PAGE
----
Just because I edit a magazine devoted to employee health and safety, doesn't mean I don't make a bone-headed move on occasion. Yesterday, as I was mowing my postage-stamp-sized lawn, a neighbor pointed to my exposed toes (in flip-flops) and called me a name that rhymes with “dumb gas.” You get the picture.
And he was right to remind me that I literally was risking a limb — or at least some toes — by being so foolish.
Mowing the lawn injures 200,000 people — 16,000 of them children — every year, according to the U.S. Consumer Product Safety Commission. Most of these injuries, which include severed fingers and toes, limb amputations, broken bones, burns and eye injuries, can be prevented by following a few simple safety tips — tips like don't wear flip-flops while mowing the lawn.
My neighbor isn't the only person concerned about lawn mower safety. The American Society for Reconstructive Microsurgery (ASRM), American Society of Plastic Surgeons (ASPS), American Society of Maxillofacial Surgeons (ASMS), American Academy of Pediatrics (AAP) and American Academy of Orthopaedic Surgeons (AAOS) have teamed up to prevent injuries and educate adults and children about the importance of lawn mower safety this summer.
“In 19 years of practice as a plastic surgeon and microsurgeon, some of the most devastating and disabling injuries I've treated are from lawn mower accidents,” said ASRM President William Zamboni, M.D. “It's especially concerning when children are injured, since most of these injuries are preventable.”
I know this to be a fact. Several years ago, a friend — who had gerry-rigged her lawnmower so that it didn't shut off when she released the handle (OK, even I'm not that stupid … sorry, Pam) — severed the tips of two fingers trying to dislodge a clump of grass. The only thing that saved her from even more devastating injuries was her love of long, artificial nails. Several summers before that, my uncle ran over his own foot while pulling the lawnmower backward and, if I remember correctly, amputated at least one of his own toes.
Many children suffer facial injuries as a result of being too close to operating lawnmowers. “Maxillofacial plastic surgeons treat numerous facial injuries caused by lawn mowers, particularly to children, and the effects can be devastating,” said ASMS President Kevin Kelly, M.D. “Very often, we see patients who suffer significant facial injuries by items thrown out of mowers like sticks and stones.”
I don't have children, but I do have dogs that love to chase tennis balls. Last year, one of these seemingly harmless tennis balls was sucked up into my lawnmower and released with such force that it ping-ponged between my house and my neighbor's, breaking two of my basement storm windows in the process. Had that ball been thrown higher, it easily could have broken my nose, injured one of my eyes, knocked out some teeth or even knocked me unconscious. (You'll be happy to hear that I did learn from that incident and the resulting bill to repair the windows and I now thoroughly check the yard for all toys, rocks and sticks before mowing.)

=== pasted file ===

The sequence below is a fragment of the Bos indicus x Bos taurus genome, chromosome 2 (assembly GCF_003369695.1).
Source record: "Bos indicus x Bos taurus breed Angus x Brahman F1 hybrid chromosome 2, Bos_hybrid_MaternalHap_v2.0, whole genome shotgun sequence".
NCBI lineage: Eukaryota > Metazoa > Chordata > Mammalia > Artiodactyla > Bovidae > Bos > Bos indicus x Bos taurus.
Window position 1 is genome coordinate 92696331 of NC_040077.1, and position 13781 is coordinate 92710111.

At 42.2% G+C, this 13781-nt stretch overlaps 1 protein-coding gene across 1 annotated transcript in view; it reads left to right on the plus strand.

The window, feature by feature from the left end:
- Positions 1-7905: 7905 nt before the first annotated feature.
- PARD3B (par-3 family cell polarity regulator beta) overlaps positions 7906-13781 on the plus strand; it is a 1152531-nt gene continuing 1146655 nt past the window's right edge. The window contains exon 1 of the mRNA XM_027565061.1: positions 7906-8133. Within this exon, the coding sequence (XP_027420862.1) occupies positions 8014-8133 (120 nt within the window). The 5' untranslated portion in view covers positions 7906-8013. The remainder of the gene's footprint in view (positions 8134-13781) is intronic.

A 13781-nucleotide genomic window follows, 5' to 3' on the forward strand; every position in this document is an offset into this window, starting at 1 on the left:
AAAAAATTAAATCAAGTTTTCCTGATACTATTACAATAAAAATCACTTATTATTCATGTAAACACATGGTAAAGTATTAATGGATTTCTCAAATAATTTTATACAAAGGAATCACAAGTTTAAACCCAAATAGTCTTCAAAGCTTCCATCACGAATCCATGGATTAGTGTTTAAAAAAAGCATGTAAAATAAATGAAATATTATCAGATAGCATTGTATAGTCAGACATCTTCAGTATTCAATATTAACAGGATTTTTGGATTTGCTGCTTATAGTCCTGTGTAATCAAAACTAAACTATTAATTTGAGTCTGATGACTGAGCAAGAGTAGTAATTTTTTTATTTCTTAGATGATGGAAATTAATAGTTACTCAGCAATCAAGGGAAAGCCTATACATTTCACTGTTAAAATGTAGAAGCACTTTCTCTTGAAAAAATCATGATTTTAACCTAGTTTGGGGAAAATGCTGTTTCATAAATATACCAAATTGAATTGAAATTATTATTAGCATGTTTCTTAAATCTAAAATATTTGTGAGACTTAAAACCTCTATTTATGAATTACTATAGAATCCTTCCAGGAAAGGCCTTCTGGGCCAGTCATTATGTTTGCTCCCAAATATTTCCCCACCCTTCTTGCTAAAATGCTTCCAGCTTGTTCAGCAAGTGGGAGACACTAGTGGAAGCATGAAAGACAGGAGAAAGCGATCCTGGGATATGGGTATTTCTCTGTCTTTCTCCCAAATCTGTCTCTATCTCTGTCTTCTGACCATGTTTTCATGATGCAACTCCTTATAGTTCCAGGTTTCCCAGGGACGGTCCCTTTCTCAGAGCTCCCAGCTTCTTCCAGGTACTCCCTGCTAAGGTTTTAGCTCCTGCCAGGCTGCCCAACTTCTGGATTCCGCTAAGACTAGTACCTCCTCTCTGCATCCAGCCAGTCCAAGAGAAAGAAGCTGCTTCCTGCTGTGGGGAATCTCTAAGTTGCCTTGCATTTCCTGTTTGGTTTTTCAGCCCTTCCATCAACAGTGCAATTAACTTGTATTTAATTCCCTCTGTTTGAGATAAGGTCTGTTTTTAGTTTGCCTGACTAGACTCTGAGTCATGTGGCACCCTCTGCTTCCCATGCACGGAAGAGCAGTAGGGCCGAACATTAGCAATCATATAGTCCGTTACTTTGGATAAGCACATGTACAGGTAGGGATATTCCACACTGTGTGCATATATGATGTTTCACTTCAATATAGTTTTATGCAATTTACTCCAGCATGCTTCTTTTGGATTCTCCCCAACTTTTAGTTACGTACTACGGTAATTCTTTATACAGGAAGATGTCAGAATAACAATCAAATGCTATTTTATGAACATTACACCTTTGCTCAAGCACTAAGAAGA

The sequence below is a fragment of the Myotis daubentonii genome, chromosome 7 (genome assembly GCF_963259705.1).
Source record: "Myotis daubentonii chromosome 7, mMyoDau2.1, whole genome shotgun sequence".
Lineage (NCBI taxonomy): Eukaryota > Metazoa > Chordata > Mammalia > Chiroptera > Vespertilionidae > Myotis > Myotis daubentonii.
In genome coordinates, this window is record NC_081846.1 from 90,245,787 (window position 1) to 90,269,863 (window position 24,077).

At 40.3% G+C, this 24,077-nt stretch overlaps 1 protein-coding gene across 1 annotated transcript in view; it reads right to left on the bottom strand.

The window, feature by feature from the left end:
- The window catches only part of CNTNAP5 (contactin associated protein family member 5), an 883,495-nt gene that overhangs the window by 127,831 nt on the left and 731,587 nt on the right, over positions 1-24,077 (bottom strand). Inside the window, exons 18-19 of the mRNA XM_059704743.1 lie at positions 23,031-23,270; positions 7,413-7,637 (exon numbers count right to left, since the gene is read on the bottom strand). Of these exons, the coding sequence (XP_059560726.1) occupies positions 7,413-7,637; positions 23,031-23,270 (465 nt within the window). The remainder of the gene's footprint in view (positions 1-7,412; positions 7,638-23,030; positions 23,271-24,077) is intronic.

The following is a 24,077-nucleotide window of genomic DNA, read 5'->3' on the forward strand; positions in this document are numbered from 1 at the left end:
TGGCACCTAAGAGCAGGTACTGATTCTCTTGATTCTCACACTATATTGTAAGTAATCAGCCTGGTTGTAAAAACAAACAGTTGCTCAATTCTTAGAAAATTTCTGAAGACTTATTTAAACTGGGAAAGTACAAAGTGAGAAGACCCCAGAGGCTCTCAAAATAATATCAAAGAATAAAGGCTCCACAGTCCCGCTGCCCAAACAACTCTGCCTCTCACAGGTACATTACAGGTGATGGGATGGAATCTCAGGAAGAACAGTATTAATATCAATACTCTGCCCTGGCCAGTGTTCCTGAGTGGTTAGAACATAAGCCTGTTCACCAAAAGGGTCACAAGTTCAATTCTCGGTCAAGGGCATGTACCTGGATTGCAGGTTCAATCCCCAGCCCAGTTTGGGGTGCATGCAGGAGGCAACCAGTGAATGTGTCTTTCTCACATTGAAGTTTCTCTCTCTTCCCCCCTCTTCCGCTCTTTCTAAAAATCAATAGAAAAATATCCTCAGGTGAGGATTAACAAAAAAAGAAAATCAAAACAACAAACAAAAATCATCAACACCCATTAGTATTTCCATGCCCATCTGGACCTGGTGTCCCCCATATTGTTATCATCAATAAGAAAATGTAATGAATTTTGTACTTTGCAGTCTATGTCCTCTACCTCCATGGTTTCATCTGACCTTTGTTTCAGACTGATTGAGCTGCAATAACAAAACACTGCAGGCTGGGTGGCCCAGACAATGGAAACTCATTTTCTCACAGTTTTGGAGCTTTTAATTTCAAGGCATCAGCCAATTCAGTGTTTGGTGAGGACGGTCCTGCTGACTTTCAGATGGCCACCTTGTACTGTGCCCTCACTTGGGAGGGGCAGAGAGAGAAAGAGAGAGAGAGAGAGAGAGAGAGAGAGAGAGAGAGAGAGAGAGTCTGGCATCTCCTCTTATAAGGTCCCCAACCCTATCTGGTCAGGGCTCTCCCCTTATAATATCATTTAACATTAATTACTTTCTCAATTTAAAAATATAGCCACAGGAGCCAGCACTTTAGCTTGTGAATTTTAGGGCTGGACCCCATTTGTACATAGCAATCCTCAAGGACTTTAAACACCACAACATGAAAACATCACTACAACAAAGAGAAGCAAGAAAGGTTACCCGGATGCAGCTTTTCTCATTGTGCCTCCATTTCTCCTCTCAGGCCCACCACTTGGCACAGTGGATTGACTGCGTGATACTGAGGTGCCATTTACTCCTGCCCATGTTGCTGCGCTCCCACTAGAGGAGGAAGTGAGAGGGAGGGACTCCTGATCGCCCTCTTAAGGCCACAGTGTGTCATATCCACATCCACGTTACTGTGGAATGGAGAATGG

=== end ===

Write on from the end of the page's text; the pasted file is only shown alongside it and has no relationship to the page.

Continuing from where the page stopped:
Experts offer the following tips to help prevent lawn mower-related injuries:
Children should be at least 12 years old before they operate any lawn mower, and at least 16 years old for a ride-on mower and children should never be passengers on ride-on mowers.
Always wear sturdy shoes while mowing, not sandals.
Young children should be kept at a safe distance from the area you are mowing.
Pick up stones, toys and debris from the lawn to prevent injuries from flying objects.
Always wear eye and hearing protection.
Use a mower with a control that stops it from moving forward if the handle is released. (Pam!)
Never pull backward or mow in reverse unless absolutely necessary, and then carefully look for others behind you when you do. (Uncle Noah!)
Start and refuel mowers outdoors, not in a garage. Refuel with the motor turned off and cool.
Wait for blades to stop completely before removing the grass catcher, unclogging the discharge chute or crossing gravel roads.
“Lawn mowing can be dangerous to the operator as well as those nearby if proper safety precautions aren't taken. Physicians in this coalition often repair these heart wrenching injuries, and we feel it's our duty to help people avoid these accidents in the first place, said ASPS President John Canady, M.D.
As for me, I'll wear steel-toed shoes and protective eyewear the next time I mow, because I do not want to become a statistic!
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